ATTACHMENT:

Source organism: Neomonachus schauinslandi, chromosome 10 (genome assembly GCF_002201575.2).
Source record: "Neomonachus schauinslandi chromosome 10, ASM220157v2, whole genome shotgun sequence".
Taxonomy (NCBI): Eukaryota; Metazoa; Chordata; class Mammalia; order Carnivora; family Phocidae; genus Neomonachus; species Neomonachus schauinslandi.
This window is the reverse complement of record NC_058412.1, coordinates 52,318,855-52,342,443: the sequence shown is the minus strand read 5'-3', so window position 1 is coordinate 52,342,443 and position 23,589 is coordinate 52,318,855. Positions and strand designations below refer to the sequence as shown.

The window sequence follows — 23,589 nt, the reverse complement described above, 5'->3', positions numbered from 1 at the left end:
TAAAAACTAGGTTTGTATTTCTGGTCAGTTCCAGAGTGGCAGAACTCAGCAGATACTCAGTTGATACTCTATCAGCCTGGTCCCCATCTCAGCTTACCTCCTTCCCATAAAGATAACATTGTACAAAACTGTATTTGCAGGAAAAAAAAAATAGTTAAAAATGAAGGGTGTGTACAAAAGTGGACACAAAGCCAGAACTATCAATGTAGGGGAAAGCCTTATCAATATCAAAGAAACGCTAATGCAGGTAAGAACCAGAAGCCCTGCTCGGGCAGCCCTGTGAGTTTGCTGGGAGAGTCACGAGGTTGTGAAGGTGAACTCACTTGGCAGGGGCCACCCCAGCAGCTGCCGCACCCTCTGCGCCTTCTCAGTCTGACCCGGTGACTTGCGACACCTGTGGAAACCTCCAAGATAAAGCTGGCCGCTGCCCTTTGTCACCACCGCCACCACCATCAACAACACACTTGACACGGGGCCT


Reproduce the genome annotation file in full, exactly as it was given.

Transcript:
Source organism: Neomonachus schauinslandi, chromosome 10 (genome assembly GCF_002201575.2).
Source record: "Neomonachus schauinslandi chromosome 10, ASM220157v2, whole genome shotgun sequence".
Taxonomy (NCBI): Eukaryota; Metazoa; Chordata; class Mammalia; order Carnivora; family Phocidae; genus Neomonachus; species Neomonachus schauinslandi.
This window is the reverse complement of record NC_058412.1, coordinates 52,318,855-52,342,443: the sequence shown is the minus strand read 5'-3', so window position 1 is coordinate 52,342,443 and position 23,589 is coordinate 52,318,855. Positions and strand designations below refer to the sequence as shown.

The window sequence follows — 23,589 nt, the reverse complement described above, 5'->3', positions numbered from 1 at the left end:
TAAAAACTAGGTTTGTATTTCTGGTCAGTTCCAGAGTGGCAGAACTCAGCAGATACTCAGTTGATACTCTATCAGCCTGGTCCCCATCTCAGCTTACCTCCTTCCCATAAAGATAACATTGTACAAAACTGTATTTGCAGGAAAAAAAAAATAGTTAAAAATGAAGGGTGTGTACAAAAGTGGACACAAAGCCAGAACTATCAATGTAGGGGAAAGCCTTATCAATATCAAAGAAACGCTAATGCAGGTAAGAACCAGAAGCCCTGCTCGGGCAGCCCTGTGAGTTTGCTGGGAGAGTCACGAGGTTGTGAAGGTGAACTCACTTGGCAGGGGCCACCCCAGCAGCTGCCGCACCCTCTGCGCCTTCTCAGTCTGACCCGGTGACTTGCGACACCTGTGGAAACCTCCAAGATAAAGCTGGCCGCTGCCCTTTGTCACCACCGCCACCACCATCAACAACACACTTGACACGGGGCCT